Death Becomes Us

Every Friday, Atmos editor-in-chief William Defebaugh reflects on the week in climate and culture, sharing stories of insight and inspiration.

words by william defebaugh

photograph by rishabh malik

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One million plant and animal species are now at the risk of extinction, according to a dire new report released by the United Nations this week. Compiled by 150 experts and approximately 15,000 scientific, government, and indigenous sources, it’s the most comprehensive study of its kind to date, and its findings are grim. In what is being called an “unprecedented” decline at the hands of humans, the average abundance of flora and fauna has fallen by 20 percent in almost all land habitats. This news came in contrast to U.S. Secretary of State Mike Pompeo’s speech on the same day, which outlined the Trump administration’s Arctic policy with no mention of the phrase “climate change.”

The gravity of such large-scale extinction at our own hands—both of other species and our own—is somewhat unfathomable, which is perhaps why so many are continuing to go about their everyday lives in the face of ecocide. But ignoring the inevitably of death is nothing new, at least in Western cultures where it’s considered taboo to even talk about—or at least, it was. The Global Wellness Institute has identified a new trend called the “death wellness movement,” in which experts and spiritual leaders confront anxiety about eternal rest, and midwives are swapped for death doulas in an effort to prepare people to accept their own finality. “Everything around dying is getting radically rethought,” notes the GWI.

 

Speaking of radical rethinking, more and more it seems that the leaders of the climate rebellion are kids. Since 16-year-old activist and Nobel peace prize nominee Greta Thunberg demanded that global leaders stop “behaving like children” and focus on climate change, thousands of kids around the world have started frequently skipping school in protest. A recent study in Nature Climate Change found that teaching kids about climate change in school significantly increased their parents’ concern as well. In June, a collective of young Americans will take the country to court in a historic trial, arguing that “through the government’s affirmative actions that cause climate change, it has violated the youngest generation’s constitutional rights to life, liberty, and property, as well as failed to protect essential public trust resources.”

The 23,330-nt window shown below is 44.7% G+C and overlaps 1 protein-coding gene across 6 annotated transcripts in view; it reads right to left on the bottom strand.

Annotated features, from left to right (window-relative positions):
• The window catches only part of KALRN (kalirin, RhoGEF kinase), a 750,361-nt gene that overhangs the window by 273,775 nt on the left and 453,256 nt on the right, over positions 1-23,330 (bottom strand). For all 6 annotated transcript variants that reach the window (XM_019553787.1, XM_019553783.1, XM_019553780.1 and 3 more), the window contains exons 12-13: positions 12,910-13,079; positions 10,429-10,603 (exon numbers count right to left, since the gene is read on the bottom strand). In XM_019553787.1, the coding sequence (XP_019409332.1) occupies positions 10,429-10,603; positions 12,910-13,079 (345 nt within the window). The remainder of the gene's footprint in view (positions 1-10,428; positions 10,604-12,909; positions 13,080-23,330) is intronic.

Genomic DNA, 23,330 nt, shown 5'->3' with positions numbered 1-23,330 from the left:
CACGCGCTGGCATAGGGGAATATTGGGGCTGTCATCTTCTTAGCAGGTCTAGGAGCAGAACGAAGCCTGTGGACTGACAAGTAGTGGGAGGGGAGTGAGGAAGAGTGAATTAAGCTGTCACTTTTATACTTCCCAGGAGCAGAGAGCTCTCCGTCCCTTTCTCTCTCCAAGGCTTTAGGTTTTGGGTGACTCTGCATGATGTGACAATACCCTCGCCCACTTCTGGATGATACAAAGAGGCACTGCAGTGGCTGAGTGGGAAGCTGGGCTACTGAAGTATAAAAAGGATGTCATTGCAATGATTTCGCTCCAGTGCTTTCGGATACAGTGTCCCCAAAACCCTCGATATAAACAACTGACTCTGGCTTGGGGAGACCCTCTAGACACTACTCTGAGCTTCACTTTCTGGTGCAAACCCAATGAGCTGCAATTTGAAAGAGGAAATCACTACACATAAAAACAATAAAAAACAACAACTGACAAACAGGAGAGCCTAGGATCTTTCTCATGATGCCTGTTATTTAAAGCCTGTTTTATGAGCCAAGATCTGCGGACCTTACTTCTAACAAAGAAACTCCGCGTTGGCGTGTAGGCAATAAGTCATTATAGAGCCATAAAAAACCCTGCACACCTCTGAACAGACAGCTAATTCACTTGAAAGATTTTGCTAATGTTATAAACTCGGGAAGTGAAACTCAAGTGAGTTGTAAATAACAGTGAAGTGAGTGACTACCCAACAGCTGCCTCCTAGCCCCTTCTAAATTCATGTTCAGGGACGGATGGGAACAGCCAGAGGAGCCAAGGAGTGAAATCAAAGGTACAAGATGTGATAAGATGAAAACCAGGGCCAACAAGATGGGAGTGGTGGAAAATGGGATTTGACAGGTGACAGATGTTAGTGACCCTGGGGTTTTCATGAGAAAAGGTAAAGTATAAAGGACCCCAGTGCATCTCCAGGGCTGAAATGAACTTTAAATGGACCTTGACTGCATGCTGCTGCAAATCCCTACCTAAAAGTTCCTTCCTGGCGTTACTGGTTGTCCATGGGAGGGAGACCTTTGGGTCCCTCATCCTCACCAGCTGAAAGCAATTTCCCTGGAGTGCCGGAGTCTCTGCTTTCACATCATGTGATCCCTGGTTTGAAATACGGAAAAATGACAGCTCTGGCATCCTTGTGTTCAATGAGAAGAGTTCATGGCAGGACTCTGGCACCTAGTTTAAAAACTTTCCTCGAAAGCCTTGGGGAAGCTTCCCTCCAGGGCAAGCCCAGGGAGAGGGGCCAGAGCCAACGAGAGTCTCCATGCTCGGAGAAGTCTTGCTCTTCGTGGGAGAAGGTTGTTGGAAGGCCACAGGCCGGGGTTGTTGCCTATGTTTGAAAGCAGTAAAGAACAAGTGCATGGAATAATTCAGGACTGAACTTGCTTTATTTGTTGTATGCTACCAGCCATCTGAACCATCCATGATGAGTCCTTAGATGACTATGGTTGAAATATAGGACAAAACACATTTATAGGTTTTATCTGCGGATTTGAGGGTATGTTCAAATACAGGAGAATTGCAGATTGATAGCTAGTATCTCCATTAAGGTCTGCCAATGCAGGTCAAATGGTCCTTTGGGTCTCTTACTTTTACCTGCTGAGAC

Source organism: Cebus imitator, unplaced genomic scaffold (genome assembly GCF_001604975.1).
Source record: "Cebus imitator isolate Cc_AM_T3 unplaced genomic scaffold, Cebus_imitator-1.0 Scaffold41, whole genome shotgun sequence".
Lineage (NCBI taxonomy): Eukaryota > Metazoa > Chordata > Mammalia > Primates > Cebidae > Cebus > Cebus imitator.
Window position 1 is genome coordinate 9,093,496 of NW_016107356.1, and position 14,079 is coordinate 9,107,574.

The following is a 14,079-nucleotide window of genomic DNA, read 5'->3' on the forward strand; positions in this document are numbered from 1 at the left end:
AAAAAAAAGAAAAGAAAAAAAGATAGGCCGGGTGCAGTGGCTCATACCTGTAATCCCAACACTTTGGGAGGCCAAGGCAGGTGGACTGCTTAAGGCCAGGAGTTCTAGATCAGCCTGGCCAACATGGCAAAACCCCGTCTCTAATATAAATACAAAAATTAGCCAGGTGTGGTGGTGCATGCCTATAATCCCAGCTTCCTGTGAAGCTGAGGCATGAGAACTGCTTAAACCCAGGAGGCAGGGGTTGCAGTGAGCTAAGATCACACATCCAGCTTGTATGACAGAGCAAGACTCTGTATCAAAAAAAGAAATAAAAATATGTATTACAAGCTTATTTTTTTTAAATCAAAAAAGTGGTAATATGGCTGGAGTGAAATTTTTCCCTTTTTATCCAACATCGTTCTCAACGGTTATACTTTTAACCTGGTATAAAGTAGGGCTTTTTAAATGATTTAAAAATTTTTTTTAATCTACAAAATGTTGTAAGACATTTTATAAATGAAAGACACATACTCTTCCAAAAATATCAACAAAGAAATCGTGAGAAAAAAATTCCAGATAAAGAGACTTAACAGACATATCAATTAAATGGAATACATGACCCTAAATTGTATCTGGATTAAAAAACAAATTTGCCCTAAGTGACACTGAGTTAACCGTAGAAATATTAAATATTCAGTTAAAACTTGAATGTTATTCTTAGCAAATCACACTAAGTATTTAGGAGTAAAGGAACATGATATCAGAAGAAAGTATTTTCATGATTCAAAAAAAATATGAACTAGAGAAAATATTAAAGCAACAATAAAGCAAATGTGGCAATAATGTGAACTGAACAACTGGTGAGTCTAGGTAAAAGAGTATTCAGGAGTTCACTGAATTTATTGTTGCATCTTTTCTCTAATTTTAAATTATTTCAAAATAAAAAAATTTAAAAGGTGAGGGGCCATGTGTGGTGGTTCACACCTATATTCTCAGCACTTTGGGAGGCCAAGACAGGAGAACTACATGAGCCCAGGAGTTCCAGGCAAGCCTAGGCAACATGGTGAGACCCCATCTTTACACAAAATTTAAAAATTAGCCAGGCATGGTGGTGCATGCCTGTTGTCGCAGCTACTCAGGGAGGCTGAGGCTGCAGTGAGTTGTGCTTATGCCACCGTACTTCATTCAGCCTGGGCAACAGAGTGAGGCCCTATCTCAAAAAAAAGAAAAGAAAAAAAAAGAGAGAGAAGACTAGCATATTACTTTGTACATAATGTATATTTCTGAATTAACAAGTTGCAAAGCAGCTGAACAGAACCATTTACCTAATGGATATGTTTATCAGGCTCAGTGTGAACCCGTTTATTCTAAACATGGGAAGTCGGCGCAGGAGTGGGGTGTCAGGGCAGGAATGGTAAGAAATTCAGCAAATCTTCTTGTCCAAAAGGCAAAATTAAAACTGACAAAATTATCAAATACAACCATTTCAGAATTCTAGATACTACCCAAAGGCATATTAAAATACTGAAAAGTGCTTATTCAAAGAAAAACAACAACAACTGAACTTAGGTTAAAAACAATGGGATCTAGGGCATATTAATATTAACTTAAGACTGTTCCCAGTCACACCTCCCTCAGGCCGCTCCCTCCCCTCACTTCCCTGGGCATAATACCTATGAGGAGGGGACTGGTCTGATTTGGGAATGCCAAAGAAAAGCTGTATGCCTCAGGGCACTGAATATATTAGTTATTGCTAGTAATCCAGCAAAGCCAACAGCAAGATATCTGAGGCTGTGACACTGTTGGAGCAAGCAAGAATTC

Others are fighting for their lives in more immediate terms. Thousands of small farmers in India have committed suicide in the last four years, largely because of crippling debt, fluctuations in crop and input prices, and back- to-back extreme droughts. In the second installment of her “Adapting to the Anthropocene” story in our first issue, Janice Cantieri follows Appala Venkatesh and his fellow farmers in Telangana who are using low-cost, innovative greenhouses to adapt to the changing climate.

 

What’s not changing fast enough is the fashion industry, as outlined in a new report from the Global Fashion Agenda. While sustainability has become a trendy word in the industry, it’s mainly being put into practice by emerging brands who have the opportunity to create their processes from the ground up. For larger corporations (with even larger influence), progress is slowing by as much as one third. At fashion’s biggest night of the year, the Met Gala, the only environmental statement to be made came from long-time eco activist and supermodel Gisele, who wore a sustainable dress designed by Dior.

 

Perhaps looking death squarely in the face is precisely what’s required here—or at least, the expiration of outdated and irresponsible ways of thinking. According to Intergovernmental Science-Policy Platform on Biodiversity and Ecosystem Services chair Sir Robert Watson, “The [UN] Report also tells us that it is not too late to make a difference, but only if we start now at every level from local to global.” What is death if not a radical transformation?

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